- Motion pictures production
- Media value chain – broadcasting (radio and television)
- Media expansion – including new media
- Film production and animation.
8. Knowledge economy
How Does Gro-E Youth Scheme Work?
- Funding is at prime less 3%, to businesses that will create jobs.
- A maximum of R50 million per project is available.
- The funding will be available over a five-year period or until the scheme depletes, whichever occurs first.
- You will need to use your funds within one year from the approval of funding. If you miss this deadline, pricing reverts back to normal IDC pricing.
- Reduced loan pricing will be available for five years, after which normal IDC pricing will apply.
- If you require finances in excess of the scheme’s limit you can access more capital through traditional IDC funding.
- Pre- and post-investment support and mentorship is available where needed.
Gro-E Youth Scheme offers programmes that provide non-financial support for entrepreneurs. This backing is available during pre- and post-approval stages. The support also includes services such as assistance to distressed clients.
Contact Details for Gro-E Youth Scheme Funding
Call Centre on 086 069 3888 or email firstname.lastname@example.org.
The Youth Entrepreneurship Fund (YEF)
The Youth Entrepreneurship Fund aims to promote businesses led by youth. The fund aims to achieve this by providing grant funding and business development programmes. Youth pay in a commitment fee for the assistance package that suits their needs.
Do You Qualify for Youth Entrepreneurship Funding?
This fund is open to all South Africans irrespective of race or gender, who are still in or outside of the schooling system. Candidates need to be within the ages of 18-35. There is encouragement of black youth to actively partake in this opportunity to create businesses. The fund also encourages parents, guardians and corporates to invest on behalf of the youth to create wealth.
How to Apply for Youth Entrepreneurship Funding
Starting a business is not a single moment but a process and there are no shortcuts. As a result of this, YEF places a priority on training, mentorship and business coaching.
This is the process leading up to its grant disbursement:
First you chose the package that you need and complete the necessary documentation online.
Second, the business validation process starts. Included in the validation processes are the assessment of your business, guidance and the refinement of your business plan. There is an emphasis placed on business validation, which means your business will need to be innovative and commercially viable. Existing businesses should display the potential of being scalable.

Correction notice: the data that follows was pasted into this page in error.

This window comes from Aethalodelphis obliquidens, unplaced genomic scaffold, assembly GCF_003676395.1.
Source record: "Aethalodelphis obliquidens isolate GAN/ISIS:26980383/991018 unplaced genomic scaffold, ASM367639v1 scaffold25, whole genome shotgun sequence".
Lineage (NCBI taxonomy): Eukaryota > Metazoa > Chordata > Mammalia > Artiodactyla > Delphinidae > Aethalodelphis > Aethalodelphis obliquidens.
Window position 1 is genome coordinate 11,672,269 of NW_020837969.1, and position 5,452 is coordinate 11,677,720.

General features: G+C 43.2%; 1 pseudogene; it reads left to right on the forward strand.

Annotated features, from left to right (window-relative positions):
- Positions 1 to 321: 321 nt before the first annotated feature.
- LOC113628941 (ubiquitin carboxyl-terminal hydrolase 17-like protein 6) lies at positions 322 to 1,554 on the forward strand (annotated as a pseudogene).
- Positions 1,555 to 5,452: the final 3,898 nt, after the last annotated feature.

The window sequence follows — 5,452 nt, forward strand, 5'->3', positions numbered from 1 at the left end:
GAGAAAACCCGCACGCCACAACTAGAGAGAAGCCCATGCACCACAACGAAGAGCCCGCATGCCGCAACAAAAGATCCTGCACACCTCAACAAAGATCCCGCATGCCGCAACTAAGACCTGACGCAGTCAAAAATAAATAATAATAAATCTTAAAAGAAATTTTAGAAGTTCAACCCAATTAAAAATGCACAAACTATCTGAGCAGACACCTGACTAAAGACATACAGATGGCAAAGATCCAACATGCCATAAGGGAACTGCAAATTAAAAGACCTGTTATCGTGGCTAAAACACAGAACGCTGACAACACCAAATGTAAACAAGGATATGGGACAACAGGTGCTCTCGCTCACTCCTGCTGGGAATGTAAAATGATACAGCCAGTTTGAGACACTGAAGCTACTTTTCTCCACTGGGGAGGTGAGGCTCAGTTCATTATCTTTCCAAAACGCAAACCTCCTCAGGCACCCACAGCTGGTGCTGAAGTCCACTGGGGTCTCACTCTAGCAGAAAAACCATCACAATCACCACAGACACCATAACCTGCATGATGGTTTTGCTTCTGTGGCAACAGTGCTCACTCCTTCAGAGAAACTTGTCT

Third, once they’ve evaluated your business for market readiness, the dispersal of the grant will begin. You can only use the grant for the business and nothing else.
Fourth, to ensure the success of your business, mentors will guide you in the process of building your business. Numerous platforms can ensure that your business receives as much support as it needs, both physically and virtually.
What are the Required Contributions and Benefits?
The YEF have created two types of support for youth-led business. This includes financial and non-financial support. The financial support comes in three packages depending on what your business requires. Each package has a corresponding fee structure, as follows:
- Silver: R166 over a 12-month period = R2 000
- Gold: R333 over a 12-month period = R4 000
- Platinum: R500 over a 12-month period = R6 000
Its non-financial support is equally as important, therefore the YEF pays particular attention to this element of business. A reputable academic institute will offer you non-financial intervention, and a network of mentors. These mentors all boast core competencies in the realm of business development.
Contact Details for the Youth Entrepreneurship Fund
- Office Address: 1st Floor, Block C4, 150 Rivonia Road, Morningside, Sandton
- Email address: email@example.com
- Office Number: (010) 001 6170
- Call Centre Number: (010) 001 6171
- Website: yef.co.za
Umsobomvu Youth Fund (UYF)
Umsobomvu Youth Fund is a government initiative that creates opportunities for South African youth in entrepreneurship and the creation of new jobs. This voucher programme is not a loan programme. The voucher programme provides support services to both new and existing youth-run businesses.
Do You Qualify for Umsobomvu Youth Funding?
You will need to adhere to the following requirements:
- Males between 18-35 years of age
- Females 18-65 years of age
- Unemployed graduates
- Rural and urban youth
- Youth in conflict with the law
- Previously disadvantaged individuals (PDI’s) – 90%
- Only South African citizens are eligible
- Non previous disadvantaged individuals – 10%.
Your business should also be within the following sectors:
- Information Communication Technology (ICT)
How Does the Umsobomvu Youth Fund Work?
The voucher programme provides support in the following areas:
- Bookkeeping – once off clean-up
- Business plan development
- Business and financial administration
- Due diligence
- Legal services
- Marketing planning
- Tender application support
- Web-based marketing
- Branding and design of business forms
- CC and PTY registrations.
Contact Details for the Umsobomvu Youth Fund
Every Wednesday morning at 10:15am, a UYF Information Session transpires and after this session you will receive an application form that will allow you to apply for support services.
For general queries you can also visit its headquarters at The Business Place, 7 Anton Anreith Arcade, 1st Floor, Cape Town on weekdays between 09:00 to 16:30 or call +27 (0) 21 425 7816/7/8/9.
Resource: How to Write a Funding Proposal
Free mentorship programmes
The youth of South Africa are on the back foot with regards to access to education. According to the Institute for Justice and Reconciliation report, young people tend to lack the skills or experience to navigate the business world.
How can unskilled and inexperienced youth create a successful long-lasting business venture? The UYF’s solution to this problem includes: Mentorship programmes, online courses and accelerator programmes.